ARTUZ has noted with concern rising cases of cessation of its member’s salaries on flimsy charges without due process being followed.
We note that School Heads are making determinations on these cases without following standard disciplinary procedures. The teachers are not afforded a chance to defend themselves. This is a violation of their right to a fair hearing. The circular which empowers school heads to cease salaries after 14 days violates workers’ rights and violation of labour laws.
According to our lawyer, Hopewell Chitima, the cessations constitute double punishment. He said a teacher is punished before conviction and after. A teacher’s salary is ceased by a Head without being afforded a fair hearing, also a violation and punishment. By ceasing a salary the teacher is deprived property which is constituted by a salary.
According to labour statutes, procedural fairness regarded as the “rights” of the worker in respect of the actual procedure to be followed during the process of discipline or dismissal was not attained. It is concerned with the procedures used by a decision-maker, rather than the actual outcome reached. For example, the right to be assisted by workers representatives or other employee during the proceedings or legal practitioner (if the registered code allows).
The employer must inform the employee of a decision regarding a disciplinary sanction in writing in a manner that the employee can understand.
They must also give clear reasons for dismissing the employee and keep records of disciplinary actions taken against each employee, stating the nature of grievances. We feel in the cases that we have received not procedural fairness was followed.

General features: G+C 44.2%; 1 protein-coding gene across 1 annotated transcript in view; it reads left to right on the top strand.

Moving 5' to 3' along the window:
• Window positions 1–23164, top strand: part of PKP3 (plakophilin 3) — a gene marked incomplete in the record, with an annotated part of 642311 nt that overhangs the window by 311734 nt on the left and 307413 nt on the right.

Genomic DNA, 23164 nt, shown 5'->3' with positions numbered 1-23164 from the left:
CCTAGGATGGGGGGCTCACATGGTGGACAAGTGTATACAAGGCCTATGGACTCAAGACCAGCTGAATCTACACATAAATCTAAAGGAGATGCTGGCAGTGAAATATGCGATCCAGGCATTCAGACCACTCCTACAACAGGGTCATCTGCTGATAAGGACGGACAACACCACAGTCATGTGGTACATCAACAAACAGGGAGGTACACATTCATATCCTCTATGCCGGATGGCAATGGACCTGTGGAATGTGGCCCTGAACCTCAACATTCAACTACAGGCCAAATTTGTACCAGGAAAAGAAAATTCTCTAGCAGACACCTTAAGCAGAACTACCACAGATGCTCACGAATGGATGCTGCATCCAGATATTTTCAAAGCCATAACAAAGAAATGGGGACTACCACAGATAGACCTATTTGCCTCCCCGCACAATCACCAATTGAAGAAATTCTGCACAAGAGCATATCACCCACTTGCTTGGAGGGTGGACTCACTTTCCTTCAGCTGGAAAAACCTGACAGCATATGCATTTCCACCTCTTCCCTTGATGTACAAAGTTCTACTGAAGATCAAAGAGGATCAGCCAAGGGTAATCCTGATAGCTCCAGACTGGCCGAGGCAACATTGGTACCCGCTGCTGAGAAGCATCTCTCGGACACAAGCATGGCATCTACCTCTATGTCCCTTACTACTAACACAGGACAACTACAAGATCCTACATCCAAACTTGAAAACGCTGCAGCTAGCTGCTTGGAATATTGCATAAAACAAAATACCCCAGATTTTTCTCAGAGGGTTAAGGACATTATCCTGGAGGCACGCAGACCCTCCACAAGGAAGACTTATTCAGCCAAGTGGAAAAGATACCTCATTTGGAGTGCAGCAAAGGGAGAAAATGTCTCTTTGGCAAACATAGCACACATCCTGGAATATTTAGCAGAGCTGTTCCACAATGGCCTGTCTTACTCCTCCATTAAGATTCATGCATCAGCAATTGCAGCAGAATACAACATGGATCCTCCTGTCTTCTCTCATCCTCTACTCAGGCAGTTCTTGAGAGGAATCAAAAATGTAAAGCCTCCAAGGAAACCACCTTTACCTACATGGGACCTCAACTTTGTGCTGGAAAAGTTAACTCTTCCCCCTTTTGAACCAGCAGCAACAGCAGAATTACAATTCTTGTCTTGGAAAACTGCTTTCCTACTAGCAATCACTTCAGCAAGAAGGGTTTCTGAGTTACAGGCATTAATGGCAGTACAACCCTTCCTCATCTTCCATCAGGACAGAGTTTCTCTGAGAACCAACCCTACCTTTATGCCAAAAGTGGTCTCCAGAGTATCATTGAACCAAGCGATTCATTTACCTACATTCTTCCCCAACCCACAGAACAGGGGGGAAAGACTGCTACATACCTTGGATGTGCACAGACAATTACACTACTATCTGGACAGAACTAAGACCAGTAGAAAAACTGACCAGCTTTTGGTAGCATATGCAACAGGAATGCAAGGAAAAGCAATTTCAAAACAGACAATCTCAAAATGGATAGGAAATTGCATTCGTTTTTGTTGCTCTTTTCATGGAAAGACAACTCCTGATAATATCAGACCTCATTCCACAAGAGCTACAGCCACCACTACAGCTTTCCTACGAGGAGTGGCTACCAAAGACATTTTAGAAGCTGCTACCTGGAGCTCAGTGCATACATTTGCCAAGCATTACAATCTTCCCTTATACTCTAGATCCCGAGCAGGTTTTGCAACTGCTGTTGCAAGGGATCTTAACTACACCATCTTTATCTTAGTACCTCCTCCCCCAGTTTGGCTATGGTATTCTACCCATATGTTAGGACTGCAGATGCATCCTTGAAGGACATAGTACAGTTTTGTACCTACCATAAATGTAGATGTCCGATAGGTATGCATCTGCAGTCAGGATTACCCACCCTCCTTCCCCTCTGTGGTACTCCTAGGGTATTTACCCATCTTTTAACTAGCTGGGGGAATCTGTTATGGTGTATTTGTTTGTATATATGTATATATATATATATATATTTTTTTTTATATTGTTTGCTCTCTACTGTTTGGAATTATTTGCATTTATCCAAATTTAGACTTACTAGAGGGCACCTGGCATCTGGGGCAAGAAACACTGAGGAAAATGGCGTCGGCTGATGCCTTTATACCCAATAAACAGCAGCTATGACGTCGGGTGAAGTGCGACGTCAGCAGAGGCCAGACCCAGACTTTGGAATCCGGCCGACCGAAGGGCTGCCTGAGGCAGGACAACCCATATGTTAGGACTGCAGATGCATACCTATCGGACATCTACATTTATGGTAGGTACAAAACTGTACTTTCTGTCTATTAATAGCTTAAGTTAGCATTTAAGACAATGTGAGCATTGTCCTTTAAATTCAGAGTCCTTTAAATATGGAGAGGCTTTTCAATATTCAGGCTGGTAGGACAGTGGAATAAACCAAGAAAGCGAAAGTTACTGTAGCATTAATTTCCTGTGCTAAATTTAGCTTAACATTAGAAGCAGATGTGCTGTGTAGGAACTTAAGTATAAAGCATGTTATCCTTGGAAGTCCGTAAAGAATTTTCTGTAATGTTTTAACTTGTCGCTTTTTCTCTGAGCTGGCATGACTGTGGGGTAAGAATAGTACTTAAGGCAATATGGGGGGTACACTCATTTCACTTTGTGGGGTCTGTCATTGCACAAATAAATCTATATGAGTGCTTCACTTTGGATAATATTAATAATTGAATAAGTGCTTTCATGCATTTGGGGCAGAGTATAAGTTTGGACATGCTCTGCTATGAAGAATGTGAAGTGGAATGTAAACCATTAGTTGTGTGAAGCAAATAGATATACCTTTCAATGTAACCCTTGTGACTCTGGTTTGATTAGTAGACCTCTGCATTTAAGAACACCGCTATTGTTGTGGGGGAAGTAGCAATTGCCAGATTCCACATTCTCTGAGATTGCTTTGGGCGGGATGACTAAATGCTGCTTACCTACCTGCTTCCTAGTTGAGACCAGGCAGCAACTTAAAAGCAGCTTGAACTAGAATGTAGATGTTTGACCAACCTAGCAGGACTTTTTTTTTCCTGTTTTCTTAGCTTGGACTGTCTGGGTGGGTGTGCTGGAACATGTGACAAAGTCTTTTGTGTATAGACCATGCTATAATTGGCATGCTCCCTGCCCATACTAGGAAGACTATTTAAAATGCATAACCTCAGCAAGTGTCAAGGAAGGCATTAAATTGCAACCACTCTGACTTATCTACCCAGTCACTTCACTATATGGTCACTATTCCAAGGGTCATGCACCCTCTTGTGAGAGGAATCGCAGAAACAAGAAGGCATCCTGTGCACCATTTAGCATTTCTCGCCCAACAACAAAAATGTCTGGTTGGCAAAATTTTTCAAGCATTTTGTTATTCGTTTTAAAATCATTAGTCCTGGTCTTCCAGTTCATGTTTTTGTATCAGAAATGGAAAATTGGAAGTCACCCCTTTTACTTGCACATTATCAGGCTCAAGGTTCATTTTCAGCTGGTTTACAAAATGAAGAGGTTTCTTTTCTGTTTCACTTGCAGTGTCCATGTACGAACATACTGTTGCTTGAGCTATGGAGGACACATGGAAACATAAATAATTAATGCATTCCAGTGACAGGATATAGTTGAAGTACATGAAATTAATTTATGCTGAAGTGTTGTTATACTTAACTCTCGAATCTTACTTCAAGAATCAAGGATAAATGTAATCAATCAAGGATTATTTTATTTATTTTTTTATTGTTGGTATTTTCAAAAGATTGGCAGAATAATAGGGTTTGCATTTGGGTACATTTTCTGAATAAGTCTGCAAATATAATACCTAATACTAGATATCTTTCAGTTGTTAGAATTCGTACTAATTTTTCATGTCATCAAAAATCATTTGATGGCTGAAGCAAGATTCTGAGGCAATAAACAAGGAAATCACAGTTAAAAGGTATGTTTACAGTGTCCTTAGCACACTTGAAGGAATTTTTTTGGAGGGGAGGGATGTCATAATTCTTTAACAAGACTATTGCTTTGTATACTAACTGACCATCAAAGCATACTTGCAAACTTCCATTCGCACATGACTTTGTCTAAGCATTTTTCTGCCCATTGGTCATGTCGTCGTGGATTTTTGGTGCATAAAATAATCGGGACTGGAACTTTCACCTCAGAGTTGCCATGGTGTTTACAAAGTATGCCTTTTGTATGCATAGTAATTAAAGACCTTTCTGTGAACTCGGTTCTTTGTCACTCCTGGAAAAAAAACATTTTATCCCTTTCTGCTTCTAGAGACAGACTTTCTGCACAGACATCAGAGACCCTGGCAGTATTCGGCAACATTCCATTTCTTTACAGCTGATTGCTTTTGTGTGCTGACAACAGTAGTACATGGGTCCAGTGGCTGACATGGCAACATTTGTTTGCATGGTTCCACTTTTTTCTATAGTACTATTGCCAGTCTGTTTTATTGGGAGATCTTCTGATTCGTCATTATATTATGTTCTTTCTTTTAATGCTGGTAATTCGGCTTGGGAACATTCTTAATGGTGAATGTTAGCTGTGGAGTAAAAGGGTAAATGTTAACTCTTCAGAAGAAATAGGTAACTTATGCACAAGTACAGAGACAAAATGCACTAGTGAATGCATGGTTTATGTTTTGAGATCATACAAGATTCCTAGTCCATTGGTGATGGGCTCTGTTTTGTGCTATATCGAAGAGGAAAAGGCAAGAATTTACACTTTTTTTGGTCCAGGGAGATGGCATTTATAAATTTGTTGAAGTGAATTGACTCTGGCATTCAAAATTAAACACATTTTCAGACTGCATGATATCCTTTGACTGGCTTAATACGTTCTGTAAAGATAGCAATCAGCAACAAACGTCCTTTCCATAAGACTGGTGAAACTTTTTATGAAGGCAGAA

“We will be approaching the courts soon challenging this cessation of salary,” said Chitima.
Two cases came to light this week. A female teacher stationed at a primary school in Hwange, Matabeleland North received a letter from the Head stating that her salary was being stopped because she had been away from work for 14 consecutive days. A fact she denied because she had reported to the station once during the said days. The teacher was away from school because of incapacitation. She could not afford to feed, clothe and transport herself to school.
The teacher also an ARTUZ Secretary for Sports and Recreation said, “I have two young children and my sister that I take care of. I have since approached my union to assist me in handling the matter. As a woman this victimisation has grossly affected me. Besides that I already have to deal with the maternity penalty (difficulties associated with motherhood) I now face the gruesome task of endless consultations and I have been struggling all this while on a meagre salary. This victimisation has worsened my situation.”
In another case a male teacher in Hurungwe district, Mashonaland West did not receive his December and January salaries. The district Human Resources Officer said SSB had not processed his forms. He was on sick leave from the 9th of September 2019 to the 3rd of December 2019. He also went on an indefinite leave which was supposed to end on 8th of December 2019.
The male teacher said, “I am feeling it is an act of victimisation because my case was clear. I am an active member of ARTUZ. This cessation means I will not get a cushion or anything. Just imagine the degree of incapacitation, I have to hustle hard to make ends meet.”
ARTUZ will soon approach the courts to challenge these salary cessations.
Source: Amalgamated Rural Teacher Union of Zimbabwe (ARTUZ)